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Thursday, September 03, 2015

Shut Up, I Explained

SANTO DOMINGO, Dominican Republic (CNS) -- Pope Francis' visit to Cuba is a sign of his closeness to the nation's people at a time they "breathe the air of hope" that relations with the U.S. will improve, said Bishop Wilfredo Pino Estevez of Guantanamo-Baracoa.

Bishop Wilfredo Pino Estevez
 "It's not easy to live at odds with your next door neighbor," Bishop Pino wrote in a Sept. 1 pastoral letter. "That's why it's very important what the pope is coming to do, as the universal pastor of the church, in the search for reconciliation and peace among all peoples of the earth.''

 Yes, because all the problems of Cuba can be solved if we (the US) weren't such meanies.

 From USA Today:

If a recent Univision Noticias surveyof Cubans is any indication, Soler is not alone in that assessment: 75% of respondents said that when it comes to politics, they "have to be careful about what to say" in public. The Obama administration and Pope Francis hoped a thawing would open the political system, but more than half of Cubans polled believe politics will remain the same. Still more don't think the Cuban government will allow other political parties to exist after a normalization of relations.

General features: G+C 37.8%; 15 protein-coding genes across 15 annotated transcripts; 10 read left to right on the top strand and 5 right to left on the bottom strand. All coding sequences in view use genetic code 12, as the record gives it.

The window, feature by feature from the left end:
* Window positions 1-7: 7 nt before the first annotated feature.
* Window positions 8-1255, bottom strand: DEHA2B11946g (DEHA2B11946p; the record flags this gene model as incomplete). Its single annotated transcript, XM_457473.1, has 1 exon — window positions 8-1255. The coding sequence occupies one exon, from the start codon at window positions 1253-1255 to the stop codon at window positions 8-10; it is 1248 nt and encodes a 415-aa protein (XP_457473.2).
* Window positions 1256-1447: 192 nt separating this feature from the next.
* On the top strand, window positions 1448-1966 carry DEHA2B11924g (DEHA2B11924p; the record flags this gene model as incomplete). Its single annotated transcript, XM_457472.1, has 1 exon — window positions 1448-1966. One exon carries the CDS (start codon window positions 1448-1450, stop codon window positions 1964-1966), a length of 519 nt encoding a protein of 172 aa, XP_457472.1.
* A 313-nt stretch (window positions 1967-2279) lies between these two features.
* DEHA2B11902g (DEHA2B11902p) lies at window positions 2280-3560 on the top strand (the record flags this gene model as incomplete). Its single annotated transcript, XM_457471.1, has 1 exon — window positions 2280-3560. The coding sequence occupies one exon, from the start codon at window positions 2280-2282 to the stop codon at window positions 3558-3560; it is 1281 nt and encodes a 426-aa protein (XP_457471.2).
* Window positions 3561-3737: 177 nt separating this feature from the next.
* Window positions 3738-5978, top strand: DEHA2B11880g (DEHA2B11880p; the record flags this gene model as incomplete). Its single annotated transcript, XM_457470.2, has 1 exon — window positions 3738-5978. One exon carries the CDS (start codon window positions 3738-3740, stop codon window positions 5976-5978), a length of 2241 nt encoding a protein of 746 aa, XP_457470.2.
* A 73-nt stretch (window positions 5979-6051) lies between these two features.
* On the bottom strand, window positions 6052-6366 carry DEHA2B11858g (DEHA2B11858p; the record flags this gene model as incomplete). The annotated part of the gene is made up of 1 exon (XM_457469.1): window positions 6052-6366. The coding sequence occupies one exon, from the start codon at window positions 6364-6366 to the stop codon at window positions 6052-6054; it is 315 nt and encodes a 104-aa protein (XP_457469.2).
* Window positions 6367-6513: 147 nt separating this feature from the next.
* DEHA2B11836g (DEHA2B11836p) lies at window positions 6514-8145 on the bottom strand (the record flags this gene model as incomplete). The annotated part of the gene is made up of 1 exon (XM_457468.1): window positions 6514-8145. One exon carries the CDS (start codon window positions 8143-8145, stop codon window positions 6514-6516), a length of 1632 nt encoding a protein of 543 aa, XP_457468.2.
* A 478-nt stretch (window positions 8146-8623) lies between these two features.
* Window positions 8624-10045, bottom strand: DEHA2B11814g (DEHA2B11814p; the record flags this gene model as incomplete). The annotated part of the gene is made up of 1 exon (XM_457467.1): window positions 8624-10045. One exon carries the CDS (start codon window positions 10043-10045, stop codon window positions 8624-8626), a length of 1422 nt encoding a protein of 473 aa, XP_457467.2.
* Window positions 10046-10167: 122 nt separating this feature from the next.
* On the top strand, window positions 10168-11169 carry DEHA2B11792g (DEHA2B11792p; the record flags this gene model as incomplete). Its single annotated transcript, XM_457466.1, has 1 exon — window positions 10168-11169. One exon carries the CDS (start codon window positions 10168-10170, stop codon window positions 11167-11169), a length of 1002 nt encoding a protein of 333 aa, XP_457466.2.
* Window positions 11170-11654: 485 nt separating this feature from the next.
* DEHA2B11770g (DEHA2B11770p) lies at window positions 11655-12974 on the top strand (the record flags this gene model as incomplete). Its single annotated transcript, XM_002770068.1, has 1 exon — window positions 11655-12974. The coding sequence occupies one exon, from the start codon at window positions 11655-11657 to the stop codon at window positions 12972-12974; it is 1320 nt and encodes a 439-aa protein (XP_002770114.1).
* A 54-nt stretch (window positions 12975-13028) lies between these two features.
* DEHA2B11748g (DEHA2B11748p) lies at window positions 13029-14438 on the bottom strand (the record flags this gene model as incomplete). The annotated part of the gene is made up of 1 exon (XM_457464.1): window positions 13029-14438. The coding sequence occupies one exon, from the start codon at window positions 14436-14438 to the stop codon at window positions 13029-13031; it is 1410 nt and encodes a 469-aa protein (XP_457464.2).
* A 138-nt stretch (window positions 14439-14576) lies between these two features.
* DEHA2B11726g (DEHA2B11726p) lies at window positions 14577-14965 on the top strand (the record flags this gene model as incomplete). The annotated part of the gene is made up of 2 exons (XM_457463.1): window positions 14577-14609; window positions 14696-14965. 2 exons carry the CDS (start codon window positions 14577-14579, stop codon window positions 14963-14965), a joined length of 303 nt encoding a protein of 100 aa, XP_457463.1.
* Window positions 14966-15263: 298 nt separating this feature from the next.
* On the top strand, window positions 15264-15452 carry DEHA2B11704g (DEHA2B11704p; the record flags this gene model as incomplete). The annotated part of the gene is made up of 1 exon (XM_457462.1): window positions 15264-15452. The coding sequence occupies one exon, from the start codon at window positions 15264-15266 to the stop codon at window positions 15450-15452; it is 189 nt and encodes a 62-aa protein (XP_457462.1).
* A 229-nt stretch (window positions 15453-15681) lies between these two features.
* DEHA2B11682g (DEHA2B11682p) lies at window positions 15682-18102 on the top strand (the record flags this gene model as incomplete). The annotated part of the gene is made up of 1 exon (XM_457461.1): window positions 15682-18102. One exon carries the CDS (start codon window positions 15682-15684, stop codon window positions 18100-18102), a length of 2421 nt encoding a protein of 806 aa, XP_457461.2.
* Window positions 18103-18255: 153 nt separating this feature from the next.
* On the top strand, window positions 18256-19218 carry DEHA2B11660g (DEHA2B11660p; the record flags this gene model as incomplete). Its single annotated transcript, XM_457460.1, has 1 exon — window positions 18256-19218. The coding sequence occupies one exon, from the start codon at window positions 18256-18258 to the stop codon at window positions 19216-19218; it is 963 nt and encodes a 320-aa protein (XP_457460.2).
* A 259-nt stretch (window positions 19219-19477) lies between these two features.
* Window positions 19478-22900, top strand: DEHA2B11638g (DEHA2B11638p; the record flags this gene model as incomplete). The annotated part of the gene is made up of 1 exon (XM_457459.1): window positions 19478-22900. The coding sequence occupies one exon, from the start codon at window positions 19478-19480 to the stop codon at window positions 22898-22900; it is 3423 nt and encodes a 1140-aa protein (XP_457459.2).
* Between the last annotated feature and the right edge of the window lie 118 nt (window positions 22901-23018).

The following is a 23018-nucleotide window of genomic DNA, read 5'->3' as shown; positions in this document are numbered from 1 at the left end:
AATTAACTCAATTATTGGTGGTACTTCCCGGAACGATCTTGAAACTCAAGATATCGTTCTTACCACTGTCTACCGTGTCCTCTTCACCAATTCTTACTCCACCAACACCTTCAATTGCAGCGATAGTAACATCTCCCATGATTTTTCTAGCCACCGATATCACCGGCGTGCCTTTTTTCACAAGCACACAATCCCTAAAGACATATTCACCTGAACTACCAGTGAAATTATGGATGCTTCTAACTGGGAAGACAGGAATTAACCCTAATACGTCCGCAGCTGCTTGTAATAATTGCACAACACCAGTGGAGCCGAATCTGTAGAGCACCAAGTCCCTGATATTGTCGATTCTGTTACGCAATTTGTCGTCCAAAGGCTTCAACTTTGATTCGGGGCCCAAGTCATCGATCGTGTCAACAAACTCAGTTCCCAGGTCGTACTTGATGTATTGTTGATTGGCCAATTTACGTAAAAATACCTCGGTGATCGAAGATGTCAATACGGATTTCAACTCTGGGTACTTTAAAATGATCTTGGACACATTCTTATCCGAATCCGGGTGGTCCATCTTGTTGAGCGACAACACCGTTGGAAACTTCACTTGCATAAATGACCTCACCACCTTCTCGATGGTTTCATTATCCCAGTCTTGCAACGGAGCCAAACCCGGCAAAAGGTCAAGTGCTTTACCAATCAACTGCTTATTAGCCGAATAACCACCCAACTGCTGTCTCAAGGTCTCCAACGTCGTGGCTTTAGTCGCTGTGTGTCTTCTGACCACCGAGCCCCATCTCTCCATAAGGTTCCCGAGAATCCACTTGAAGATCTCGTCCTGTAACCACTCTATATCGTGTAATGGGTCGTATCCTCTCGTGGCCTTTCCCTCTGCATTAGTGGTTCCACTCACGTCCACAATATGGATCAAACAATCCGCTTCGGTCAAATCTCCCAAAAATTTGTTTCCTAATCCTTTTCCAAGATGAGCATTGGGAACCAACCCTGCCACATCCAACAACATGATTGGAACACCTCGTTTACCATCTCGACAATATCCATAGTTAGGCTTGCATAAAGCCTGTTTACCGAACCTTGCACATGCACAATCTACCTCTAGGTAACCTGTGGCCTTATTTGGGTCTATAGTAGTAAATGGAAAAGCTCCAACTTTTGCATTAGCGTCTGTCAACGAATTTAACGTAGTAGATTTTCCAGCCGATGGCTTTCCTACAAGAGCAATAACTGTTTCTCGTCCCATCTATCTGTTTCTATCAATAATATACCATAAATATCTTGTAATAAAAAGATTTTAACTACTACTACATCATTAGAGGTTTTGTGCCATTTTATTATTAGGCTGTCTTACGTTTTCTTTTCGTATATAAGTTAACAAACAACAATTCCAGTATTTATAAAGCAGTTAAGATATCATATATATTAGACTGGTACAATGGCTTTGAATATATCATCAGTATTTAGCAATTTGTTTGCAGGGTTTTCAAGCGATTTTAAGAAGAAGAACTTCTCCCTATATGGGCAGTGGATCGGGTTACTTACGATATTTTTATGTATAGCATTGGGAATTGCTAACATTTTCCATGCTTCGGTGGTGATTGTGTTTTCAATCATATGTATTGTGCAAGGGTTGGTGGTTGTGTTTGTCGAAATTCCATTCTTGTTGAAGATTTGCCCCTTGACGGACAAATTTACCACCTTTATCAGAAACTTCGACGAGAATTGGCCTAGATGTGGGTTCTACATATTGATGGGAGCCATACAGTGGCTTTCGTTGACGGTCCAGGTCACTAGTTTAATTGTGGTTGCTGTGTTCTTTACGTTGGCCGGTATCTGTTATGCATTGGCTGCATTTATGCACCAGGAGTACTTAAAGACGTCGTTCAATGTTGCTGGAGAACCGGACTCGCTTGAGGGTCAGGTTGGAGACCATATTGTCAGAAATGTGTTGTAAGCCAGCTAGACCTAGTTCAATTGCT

But Castro's crackdown seems to be more about religious freedom than the ballot box. "Many times, we haven't been able to get to church," Soler  told the National Review at this year's Oslo Freedom Forum. "The few who actually do make it to church have been detained for over five hours. They have been beaten." This might be why Soler is more than a little frustrated with her spiritual shepherd. "The European Union, the USA, Pope Francis — they have turned their backs on us," she said.

 While the Vatican is busy planning his September visit to the Caribbean island, Pope Francis would do well not to forget his own history and consider canceling the trip. The pope should re-examine the optics of putting a dictator over his flock.